Like, I suppose, most people with my temperament and personality type, I know how to play about a dozen assorted songs on the acoustic guitar. Sometimes with these songs you get to a point where you actually prefer your own version, and it's hard to listen to it on the record. But there's another kind that you can never quite get right; there's something about the chemistry among the band members that creates a mood or a sound that is neither duplicable nor replaceable.
One such song for me is "Let's Drink to the Hardworking People," off of the Rolling Stones' Beggar's Banquet. The song is so strangely honest, extolling the virtues of the common folk while acknowledging that Mick and Kieth and the other megastars will never be able to understand what it's really like to be part of that "faceless mass of grey and black and white."
There's a feeling, a mood, a thread running through the song that is sorely needed in the Democratic party. The first step in bringing the "middle class" (a term generally used to refer simply to the majority of the population) back into prominence in the Democratic Party is to acknowledge that the Democrats have lost touch with the common people.
Uncle chides me sometimes for claiming to identify with the common people. I was, after all, born to college-educated parents, raised in the suburbs, and offered the opportunity to go to college on my parents' nickel.
But in other ways I have much in common with the sort of people who so often seem such a deep mystery to the pampered, millionaire liberals who make up the elected Democratic party. I don't talk about religion or God incessantly, and actually don't consider myself "religious" in the sense that I understand the word (and no, I'm not "spiritual" either), but I can't and don't identify with the weird reeligious phobia that seems to afflict so many on the left, including most of my IRL liberal friends.
I did not graduate from college, for a variety of reasons, and I've managed to rise to a fairly comfortable position through luck, some timely risks, with a sprinkling of white privilege thrown in for good measure. Which is, though we don't like to admit it, the way the middle class generally gets by.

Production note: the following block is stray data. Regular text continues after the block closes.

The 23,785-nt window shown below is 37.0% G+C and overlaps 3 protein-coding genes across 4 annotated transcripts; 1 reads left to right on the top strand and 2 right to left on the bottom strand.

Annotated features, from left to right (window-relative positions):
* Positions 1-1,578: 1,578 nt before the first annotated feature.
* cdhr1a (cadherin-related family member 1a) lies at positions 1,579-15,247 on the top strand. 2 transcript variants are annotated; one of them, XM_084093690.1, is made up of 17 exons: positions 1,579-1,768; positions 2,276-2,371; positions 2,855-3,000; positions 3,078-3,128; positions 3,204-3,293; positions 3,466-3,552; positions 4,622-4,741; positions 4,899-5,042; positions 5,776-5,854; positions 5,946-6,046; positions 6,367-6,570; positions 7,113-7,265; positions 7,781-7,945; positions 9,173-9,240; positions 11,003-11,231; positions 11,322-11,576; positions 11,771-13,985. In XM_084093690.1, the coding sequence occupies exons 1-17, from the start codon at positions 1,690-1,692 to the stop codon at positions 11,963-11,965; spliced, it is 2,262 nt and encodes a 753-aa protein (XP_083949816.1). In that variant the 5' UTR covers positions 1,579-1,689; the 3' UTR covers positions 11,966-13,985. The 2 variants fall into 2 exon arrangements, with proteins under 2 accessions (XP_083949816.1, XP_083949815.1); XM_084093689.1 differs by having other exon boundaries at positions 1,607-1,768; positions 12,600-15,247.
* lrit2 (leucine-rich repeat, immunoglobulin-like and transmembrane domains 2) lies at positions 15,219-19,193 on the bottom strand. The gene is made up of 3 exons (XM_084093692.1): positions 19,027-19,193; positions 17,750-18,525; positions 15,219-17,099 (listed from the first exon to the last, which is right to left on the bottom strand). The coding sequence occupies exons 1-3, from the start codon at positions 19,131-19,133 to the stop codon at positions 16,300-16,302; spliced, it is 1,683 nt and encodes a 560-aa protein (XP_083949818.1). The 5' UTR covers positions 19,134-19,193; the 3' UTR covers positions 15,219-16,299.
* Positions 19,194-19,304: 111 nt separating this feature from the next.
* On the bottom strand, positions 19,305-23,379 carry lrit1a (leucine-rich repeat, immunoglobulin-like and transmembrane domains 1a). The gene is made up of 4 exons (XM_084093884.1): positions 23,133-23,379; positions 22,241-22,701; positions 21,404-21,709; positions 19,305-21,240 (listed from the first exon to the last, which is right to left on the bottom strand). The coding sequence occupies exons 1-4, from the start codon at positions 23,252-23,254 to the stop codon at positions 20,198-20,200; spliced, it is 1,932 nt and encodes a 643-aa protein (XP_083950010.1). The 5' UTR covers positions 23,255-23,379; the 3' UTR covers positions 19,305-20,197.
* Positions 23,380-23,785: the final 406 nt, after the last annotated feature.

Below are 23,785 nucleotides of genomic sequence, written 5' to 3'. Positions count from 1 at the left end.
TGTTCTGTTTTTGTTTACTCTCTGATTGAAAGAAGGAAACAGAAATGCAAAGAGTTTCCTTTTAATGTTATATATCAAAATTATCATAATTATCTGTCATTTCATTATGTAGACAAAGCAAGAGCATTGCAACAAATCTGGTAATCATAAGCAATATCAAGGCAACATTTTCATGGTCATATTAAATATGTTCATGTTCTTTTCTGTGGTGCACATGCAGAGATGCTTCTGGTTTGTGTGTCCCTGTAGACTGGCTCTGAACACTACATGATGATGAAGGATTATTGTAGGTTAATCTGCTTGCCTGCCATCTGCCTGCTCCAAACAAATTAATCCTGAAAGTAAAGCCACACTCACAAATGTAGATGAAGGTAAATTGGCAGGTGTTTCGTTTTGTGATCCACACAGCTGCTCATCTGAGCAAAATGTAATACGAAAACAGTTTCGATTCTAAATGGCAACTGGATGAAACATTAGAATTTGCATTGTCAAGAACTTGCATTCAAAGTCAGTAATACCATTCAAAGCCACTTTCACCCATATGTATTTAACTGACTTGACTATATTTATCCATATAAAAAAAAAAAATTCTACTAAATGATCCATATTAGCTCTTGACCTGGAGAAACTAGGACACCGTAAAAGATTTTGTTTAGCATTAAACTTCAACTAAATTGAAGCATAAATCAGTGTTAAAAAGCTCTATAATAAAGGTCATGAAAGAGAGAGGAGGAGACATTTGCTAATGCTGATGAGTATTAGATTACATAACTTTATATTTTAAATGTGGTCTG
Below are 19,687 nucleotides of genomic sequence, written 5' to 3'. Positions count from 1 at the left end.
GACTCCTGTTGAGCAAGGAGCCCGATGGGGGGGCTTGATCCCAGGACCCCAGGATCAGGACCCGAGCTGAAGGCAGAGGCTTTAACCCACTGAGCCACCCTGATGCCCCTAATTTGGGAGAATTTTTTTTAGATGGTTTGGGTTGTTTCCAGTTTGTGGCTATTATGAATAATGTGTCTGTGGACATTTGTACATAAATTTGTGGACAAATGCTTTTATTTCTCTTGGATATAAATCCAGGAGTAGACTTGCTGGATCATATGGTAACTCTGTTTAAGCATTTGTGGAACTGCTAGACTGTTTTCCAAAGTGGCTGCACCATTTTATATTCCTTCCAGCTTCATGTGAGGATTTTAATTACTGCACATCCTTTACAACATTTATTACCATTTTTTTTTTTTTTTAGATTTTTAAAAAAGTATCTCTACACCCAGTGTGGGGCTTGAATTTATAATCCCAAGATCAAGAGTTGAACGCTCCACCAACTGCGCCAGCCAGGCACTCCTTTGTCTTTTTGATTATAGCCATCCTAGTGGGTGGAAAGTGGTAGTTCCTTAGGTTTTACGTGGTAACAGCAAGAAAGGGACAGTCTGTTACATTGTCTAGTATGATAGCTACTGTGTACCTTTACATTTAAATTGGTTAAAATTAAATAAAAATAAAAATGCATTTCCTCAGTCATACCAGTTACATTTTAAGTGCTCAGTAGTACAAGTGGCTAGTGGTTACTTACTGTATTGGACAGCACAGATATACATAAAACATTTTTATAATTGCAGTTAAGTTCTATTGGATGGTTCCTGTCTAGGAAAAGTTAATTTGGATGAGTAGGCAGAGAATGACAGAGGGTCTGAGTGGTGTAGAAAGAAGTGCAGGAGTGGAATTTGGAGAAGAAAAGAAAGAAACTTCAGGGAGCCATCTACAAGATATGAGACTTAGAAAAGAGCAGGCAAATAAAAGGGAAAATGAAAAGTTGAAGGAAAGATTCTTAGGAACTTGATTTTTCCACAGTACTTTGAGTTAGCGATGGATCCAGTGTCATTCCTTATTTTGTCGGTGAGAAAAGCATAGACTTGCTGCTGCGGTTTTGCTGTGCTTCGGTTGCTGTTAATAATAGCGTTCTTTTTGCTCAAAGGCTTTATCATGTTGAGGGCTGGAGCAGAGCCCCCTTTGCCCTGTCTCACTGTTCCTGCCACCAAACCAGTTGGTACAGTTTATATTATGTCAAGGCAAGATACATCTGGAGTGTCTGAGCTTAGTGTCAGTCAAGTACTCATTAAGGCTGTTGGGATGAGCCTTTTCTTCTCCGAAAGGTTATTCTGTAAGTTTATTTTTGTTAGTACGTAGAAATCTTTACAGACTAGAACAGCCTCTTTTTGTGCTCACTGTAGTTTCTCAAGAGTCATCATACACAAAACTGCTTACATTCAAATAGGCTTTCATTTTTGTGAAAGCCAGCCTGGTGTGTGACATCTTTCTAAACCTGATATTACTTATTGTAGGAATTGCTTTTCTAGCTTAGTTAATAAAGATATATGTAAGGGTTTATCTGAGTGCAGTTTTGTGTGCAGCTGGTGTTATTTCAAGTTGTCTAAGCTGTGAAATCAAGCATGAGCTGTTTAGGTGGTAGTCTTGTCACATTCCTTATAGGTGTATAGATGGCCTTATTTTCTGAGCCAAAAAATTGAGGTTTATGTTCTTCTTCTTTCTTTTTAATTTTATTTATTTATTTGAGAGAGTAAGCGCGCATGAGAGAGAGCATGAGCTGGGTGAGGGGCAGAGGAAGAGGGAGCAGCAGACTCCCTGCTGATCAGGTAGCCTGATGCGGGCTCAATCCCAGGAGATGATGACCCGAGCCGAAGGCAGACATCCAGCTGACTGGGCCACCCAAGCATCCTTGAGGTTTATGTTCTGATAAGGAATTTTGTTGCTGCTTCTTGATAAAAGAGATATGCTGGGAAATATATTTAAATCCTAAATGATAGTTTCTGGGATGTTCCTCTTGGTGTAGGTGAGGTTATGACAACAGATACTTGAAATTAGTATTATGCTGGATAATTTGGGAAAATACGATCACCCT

I was born in the South, and I identify as a Southerner, right down to what, if I were louder about it, would probably be considered by most people to be a downright heretical interpretation of the history of the U.S. Civil War. I'm no Confederate sympathizer (though I went through a phase) but no war is clear-cut. Neither was that one.
My cultural beliefs are informed, at least, by my Southern upbringing, and I have always aligned myself with the most right-wing elements of society on the specific question of local control over the maximum range of public policy. This extends to schools, where I have never understood why it should be of any concern to me if a local school in Kansas wants to teach that evolution is an unsupported hypothesis and that intelligent design or creationism is a valid alternative.
Sure, we know these things are misleading at best, but I paid attention in high school history. I learned more lies and was fed more bullshit in that class than they ever could have crammed into a biology class. I survived, even made up my own mind about it. All that without the benefit of a college education. How about that?
Yet when I bring these things up with other liberals, they don't want to hear about it; they want to convince me to convert to a more proper liberal way of thinking. I'm not whining about persecution or marginalization; on the contrary, what makes it so interesting is that many of these people seem to be very interested in what I have to say in the general case.
But who is interested in hearing the perspective of a liberal, white, male, middle-class, Jesus-lovin' Southerner at a time when the liberal ideology is at a historical low point in popularity among white, male, middle-class Jesus-lovin' Southerners?
Bears thinkin' about, don't it?